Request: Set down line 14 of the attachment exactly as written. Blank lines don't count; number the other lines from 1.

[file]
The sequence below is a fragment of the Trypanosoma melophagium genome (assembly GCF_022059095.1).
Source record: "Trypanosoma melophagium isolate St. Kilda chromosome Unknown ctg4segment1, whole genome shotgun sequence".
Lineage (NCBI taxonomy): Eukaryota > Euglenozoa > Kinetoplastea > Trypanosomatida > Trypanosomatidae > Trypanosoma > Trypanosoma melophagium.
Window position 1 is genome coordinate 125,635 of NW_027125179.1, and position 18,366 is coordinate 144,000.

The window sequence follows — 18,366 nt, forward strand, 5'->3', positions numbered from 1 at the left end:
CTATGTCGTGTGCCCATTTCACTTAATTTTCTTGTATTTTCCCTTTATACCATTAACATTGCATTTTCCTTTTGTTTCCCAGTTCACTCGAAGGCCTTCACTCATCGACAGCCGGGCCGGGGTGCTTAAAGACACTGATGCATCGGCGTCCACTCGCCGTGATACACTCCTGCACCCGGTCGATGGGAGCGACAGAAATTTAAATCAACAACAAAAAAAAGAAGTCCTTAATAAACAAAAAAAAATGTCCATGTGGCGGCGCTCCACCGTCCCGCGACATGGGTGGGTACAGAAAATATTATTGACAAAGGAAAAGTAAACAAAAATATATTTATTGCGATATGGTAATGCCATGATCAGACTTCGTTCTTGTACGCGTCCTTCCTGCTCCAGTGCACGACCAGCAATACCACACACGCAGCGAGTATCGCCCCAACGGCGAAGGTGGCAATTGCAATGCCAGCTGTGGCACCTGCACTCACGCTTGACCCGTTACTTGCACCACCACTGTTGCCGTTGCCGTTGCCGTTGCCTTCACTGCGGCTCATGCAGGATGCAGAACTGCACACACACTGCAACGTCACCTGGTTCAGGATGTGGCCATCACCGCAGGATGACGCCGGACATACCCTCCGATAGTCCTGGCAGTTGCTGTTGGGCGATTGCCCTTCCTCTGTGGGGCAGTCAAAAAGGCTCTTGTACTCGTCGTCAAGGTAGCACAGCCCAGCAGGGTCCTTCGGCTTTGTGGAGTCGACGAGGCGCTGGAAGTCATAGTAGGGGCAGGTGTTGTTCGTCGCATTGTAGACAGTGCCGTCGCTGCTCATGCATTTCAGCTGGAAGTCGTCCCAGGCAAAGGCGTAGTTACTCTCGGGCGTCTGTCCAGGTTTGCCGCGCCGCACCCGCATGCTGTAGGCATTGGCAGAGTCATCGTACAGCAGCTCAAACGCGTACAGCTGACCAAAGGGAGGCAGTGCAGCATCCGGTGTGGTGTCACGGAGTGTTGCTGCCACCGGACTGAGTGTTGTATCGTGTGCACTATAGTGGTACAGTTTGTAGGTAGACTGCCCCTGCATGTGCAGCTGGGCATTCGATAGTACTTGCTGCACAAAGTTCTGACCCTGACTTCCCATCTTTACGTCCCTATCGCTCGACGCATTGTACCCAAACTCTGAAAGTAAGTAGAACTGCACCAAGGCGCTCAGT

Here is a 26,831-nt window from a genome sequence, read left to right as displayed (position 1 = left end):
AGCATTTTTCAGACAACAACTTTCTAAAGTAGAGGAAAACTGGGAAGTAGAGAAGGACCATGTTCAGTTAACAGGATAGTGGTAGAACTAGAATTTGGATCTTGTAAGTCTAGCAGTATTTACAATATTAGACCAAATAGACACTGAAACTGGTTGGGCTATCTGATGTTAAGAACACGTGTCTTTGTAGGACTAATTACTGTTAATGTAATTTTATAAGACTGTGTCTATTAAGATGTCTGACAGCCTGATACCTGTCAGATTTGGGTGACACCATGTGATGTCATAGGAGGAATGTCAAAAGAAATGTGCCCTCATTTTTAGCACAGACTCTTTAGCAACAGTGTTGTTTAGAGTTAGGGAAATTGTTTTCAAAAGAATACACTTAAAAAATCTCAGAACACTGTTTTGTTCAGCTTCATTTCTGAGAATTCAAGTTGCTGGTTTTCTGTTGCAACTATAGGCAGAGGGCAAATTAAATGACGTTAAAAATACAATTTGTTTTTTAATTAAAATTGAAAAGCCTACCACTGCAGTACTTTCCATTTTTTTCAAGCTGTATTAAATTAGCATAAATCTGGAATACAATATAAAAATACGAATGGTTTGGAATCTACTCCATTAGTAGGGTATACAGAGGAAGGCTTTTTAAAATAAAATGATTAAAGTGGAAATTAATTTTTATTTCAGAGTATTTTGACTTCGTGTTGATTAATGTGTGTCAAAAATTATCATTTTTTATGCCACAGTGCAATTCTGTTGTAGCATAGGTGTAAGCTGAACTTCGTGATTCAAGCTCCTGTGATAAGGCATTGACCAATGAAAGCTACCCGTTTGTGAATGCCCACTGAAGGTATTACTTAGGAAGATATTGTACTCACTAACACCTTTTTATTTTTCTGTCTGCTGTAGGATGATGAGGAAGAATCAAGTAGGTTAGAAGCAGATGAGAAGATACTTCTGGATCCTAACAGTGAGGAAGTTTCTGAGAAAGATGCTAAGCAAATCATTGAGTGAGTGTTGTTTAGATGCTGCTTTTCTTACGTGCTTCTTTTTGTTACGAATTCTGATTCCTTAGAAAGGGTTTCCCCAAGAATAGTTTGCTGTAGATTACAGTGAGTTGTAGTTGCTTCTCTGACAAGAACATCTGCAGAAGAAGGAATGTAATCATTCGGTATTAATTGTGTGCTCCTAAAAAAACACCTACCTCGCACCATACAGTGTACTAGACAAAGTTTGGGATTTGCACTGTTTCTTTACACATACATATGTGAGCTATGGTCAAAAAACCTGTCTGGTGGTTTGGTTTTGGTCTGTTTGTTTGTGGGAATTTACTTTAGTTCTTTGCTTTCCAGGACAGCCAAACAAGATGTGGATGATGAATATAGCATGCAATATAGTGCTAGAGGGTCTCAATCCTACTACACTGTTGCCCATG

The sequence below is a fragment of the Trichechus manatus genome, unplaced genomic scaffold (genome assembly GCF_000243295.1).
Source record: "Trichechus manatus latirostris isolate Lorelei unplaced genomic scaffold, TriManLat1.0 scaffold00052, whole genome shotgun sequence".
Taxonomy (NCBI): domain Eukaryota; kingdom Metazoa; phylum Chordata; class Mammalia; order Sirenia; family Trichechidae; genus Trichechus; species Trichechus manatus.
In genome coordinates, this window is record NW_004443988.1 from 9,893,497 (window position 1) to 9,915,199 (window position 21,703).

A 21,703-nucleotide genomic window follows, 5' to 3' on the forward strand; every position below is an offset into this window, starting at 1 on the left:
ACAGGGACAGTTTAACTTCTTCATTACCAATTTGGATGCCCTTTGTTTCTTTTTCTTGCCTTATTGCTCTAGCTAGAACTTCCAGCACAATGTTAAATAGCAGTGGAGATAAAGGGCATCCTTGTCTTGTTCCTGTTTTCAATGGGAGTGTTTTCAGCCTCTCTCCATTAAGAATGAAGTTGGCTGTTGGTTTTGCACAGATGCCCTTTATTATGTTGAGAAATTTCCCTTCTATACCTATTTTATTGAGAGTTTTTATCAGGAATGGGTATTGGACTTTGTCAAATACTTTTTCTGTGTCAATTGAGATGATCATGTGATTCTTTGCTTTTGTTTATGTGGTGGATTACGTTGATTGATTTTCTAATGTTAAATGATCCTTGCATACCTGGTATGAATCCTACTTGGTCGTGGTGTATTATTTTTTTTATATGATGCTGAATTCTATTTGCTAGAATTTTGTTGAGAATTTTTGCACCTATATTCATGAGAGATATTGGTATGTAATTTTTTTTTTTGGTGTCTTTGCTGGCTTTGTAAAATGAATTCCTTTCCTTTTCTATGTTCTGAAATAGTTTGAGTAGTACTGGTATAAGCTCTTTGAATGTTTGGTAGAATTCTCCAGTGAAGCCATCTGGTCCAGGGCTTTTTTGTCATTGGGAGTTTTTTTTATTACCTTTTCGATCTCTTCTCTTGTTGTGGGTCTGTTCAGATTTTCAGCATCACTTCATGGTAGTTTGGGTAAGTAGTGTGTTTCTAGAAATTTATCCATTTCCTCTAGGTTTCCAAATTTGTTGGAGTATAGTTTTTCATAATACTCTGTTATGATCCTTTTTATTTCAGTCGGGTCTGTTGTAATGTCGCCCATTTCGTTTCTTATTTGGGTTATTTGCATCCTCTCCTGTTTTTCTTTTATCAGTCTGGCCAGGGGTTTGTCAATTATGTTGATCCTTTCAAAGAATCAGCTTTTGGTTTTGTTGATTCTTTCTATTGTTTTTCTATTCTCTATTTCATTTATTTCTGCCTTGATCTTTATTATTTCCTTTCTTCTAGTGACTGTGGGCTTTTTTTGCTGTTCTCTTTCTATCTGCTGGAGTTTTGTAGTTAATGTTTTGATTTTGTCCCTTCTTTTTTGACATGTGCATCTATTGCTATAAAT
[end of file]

ACAGGGACAGTTTAACTTCTTCATTACCAATTTGGATGCCCTTTGTTTCTTTTTCTTGCCTTATTGCTCTAGCTAGAACTTCCAGCACAATGTTAAATAGCAGTGGAGATAAAGGGCATCCTTGTCTTGTTCCTGTTTTCAATGGGAGTGTTTTCAGCCTCTCTCCATTAAGAATGAAGTTGGCTGTTGGTTTTGCACAGATGCCCTTTATTATGTTGAGAAATTTCCCTTCTATACCTATTTTATTGAGAGTTTTTATCAGGAATGGGTATTGGACTTTGTCAAATACTTTTTCTGTGTCAATTGAGATGATCATGTGATTCTTTGCTTTTGTTTATGTGGTGGATTACGTTGATTGATTTTCTAATGTTAAATGATCCTTGCATACCTGGTATGAATCCTACTTGGTCGTGGTGTATTATTTTTTTTATATGATGCTGAATTCTATTTGCTAGAATTTTGTTGAGAATTTTTGCACCTATATTCATGAGAGATATTGGTATGTAATTTTTTTTTTTGGTGTCTTTGCTGGCTTTGTAAAATGAATTCCTTTCCTTTTCTATGTTCTGAAATAGTTTGAGTAGTACTGGTATAAGCTCTTTGAATGTTTGGTAGAATTCTCCAGTGAAGCCATCTGGTCCAGGGCTTTTTTGTCATTGGGAGTTTTTTTTATTACCTTTTCGATCTCTTCTCTTGTTGTGGGTCTGTTCAGATTTTCAGCATCACTTCATGGTAGTTTGGGTAAGTAGTGTGTTTCTAGAAATTTATCCATTTCCTCTAGGTTTCCAAATTTGTTGGAGTATAGTTTTTCATAATACTCTGTTATGATCCTTTTTATTTCAGTCGGGTCTGTTGTAATGTCGCCCATTTCGTTTCTTATTTGGGTTATTTGCATCCTCTCCTGTTTTTCTTTTATCAGTCTGGCCAGGGGTTTGTCAATTATGTTGATCCTTTCAAAGAATCAGCTTTTGGTTTTGTTGATTCTTTCTATTGTTTTTCTATTCTCTATTTCATTTATTTCTGCCTTGATCTTTATTATTTCCTTTCTTCTAGTGACTGTGGGCTTTTTTTGCTGTTCTCTTTCTATCTGCTGGAGTTTTGTAGTTAATGTTTTGATTTTGTCCCTTCTTTTTTGACATGTGCATCTATTGCTATAAAT